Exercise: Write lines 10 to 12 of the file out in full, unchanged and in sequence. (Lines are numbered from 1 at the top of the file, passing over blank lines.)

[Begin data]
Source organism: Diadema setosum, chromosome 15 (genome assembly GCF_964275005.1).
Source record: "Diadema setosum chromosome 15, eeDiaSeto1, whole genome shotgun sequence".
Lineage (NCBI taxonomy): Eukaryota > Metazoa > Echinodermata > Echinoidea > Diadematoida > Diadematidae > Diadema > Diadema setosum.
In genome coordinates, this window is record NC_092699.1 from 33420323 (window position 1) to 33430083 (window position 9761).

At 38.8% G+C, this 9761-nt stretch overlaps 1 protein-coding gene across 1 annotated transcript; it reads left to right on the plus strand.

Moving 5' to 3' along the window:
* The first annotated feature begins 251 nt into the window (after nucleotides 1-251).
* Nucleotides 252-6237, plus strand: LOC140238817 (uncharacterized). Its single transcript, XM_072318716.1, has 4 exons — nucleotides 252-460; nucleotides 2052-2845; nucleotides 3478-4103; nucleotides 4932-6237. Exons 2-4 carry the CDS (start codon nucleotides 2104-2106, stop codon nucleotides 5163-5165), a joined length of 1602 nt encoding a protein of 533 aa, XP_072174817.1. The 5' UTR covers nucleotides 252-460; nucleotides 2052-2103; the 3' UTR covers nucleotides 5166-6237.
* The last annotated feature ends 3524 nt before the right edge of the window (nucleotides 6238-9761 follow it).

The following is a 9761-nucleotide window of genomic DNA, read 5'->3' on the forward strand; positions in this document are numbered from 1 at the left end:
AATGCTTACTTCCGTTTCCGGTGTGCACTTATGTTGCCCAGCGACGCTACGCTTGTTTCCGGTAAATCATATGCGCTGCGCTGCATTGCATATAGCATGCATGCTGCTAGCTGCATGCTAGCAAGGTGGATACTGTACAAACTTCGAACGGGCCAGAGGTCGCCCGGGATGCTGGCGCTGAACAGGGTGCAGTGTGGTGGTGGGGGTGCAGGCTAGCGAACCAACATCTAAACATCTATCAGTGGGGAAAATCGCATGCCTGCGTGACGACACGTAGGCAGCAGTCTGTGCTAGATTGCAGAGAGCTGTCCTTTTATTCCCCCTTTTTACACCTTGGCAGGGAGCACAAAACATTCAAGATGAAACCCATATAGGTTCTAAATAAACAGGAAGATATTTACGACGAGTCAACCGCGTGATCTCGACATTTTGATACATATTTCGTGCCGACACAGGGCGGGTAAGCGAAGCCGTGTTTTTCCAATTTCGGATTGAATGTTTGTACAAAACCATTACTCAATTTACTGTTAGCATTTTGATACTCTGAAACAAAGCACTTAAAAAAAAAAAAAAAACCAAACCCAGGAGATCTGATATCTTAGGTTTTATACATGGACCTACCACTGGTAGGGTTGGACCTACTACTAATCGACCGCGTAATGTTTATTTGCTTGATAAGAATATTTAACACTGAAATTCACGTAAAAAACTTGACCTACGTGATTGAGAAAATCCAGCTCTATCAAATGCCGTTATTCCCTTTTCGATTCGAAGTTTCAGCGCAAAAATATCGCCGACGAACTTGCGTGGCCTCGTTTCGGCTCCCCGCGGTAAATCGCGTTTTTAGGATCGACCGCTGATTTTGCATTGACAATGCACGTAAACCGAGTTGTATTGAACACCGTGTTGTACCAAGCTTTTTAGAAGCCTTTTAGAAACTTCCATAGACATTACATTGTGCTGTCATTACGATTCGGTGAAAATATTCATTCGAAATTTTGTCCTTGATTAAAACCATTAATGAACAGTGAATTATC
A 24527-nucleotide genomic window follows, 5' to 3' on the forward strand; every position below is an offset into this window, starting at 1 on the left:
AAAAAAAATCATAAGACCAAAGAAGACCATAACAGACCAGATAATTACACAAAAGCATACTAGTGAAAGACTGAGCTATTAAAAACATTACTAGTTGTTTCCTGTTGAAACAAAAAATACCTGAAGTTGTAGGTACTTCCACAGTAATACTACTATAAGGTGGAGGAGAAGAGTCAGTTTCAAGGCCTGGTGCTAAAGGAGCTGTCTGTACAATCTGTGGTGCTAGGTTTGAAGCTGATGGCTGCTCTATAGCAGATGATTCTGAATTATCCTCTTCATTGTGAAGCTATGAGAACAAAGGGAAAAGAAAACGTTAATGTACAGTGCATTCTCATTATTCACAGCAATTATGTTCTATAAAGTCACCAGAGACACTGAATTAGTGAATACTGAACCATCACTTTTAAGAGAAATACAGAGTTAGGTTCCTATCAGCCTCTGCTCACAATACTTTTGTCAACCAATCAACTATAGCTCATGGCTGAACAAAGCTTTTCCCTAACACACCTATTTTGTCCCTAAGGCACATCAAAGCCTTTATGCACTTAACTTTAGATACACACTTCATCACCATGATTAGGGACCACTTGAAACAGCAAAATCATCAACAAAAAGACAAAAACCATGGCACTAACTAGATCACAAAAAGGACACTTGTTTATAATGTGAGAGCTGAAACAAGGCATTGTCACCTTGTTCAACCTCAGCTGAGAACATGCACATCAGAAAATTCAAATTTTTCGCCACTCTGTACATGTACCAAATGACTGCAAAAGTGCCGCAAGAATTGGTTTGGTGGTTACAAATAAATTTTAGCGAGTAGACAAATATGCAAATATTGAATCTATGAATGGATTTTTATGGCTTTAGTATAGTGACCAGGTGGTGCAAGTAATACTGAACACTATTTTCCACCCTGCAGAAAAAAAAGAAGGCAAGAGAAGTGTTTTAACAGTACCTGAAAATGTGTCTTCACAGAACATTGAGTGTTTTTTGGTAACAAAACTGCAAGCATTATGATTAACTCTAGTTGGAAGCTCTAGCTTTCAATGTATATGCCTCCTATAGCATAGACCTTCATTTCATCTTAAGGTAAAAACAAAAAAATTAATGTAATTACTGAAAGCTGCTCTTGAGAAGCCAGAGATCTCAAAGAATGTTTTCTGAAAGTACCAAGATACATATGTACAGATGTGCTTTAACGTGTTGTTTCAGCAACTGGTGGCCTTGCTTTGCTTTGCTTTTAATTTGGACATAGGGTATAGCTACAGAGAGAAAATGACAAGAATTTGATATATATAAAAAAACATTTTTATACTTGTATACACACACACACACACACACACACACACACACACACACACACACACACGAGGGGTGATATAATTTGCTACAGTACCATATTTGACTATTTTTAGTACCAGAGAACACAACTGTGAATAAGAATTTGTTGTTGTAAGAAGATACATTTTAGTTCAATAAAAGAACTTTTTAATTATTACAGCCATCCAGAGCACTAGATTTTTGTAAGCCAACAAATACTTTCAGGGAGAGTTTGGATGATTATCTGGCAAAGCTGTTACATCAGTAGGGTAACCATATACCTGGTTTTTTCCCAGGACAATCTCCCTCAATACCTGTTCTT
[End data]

The following is a 9761-nucleotide window of genomic DNA, read 5'->3' on the forward strand; positions in this document are numbered from 1 at the left end:
AATGCTTACTTCCGTTTCCGGTGTGCACTTATGTTGCCCAGCGACGCTACGCTTGTTTCCGGTAAATCATATGCGCTGCGCTGCATTGCATATAGCATGCATGCTGCTAGCTGCATGCTAGCAAGGTGGATACTGTACAAACTTCGAACGGGCCAGAGGTCGCCCGGGATGCTGGCGCTGAACAGGGTGCAGTGTGGTGGTGGGGGTGCAGGCTAGCGAACCAACATCTAAACATCTATCAGTGGGGAAAATCGCATGCCTGCGTGACGACACGTAGGCAGCAGTCTGTGCTAGATTGCAGAGAGCTGTCCTTTTATTCCCCCTTTTTACACCTTGGCAGGGAGCACAAAACATTCAAGATGAAACCCATATAGGTTCTAAATAAACAGGAAGATATTTACGACGAGTCAACCGCGTGATCTCGACATTTTGATACATATTTCGTGCCGACACAGGGCGGGTAAGCGAAGCCGTGTTTTTCCAATTTCGGATTGAATGTTTGTACAAAACCATTACTCAATTTACTGTTAGCATTTTGATACTCTGAAACAAAGCACTTAAAAAAAAAAAAAAAACCAAACCCAGGAGATCTGATATCTTAGGTTTTATACATGGACCTACCACTGGTAGGGTTGGACCTACTACTAATCGACCGCGTAATGTTTATTTGCTTGATAAGAATATTTAACACTGAAATTCACGTAAAAAACTTGACCTACGTGATTGAGAAAATCCAGCTCTATCAAATGCCGTTATTCCCTTTTCGATTCGAAGTTTCAGCGCAAAAATATCGCCGACGAACTTGCGTGGCCTCGTTTCGGCTCCCCGCGGTAAATCGCGTTTTTAGGATCGACCGCTGATTTTGCATTGACAATGCACGTAAACCGAGTTGTATTGAACACCGTGTTGTACCAAGCTTTTTAGAAGCCTTTTAGAAACTTCCATAGACATTACATTGTGCTGTCATTACGATTCGGTGAAAATATTCATTCGAAATTTTGTCCTTGATTAAAACCATTAATGAACAGTGAATTATC
A 24527-nucleotide genomic window follows, 5' to 3' on the forward strand; every position below is an offset into this window, starting at 1 on the left: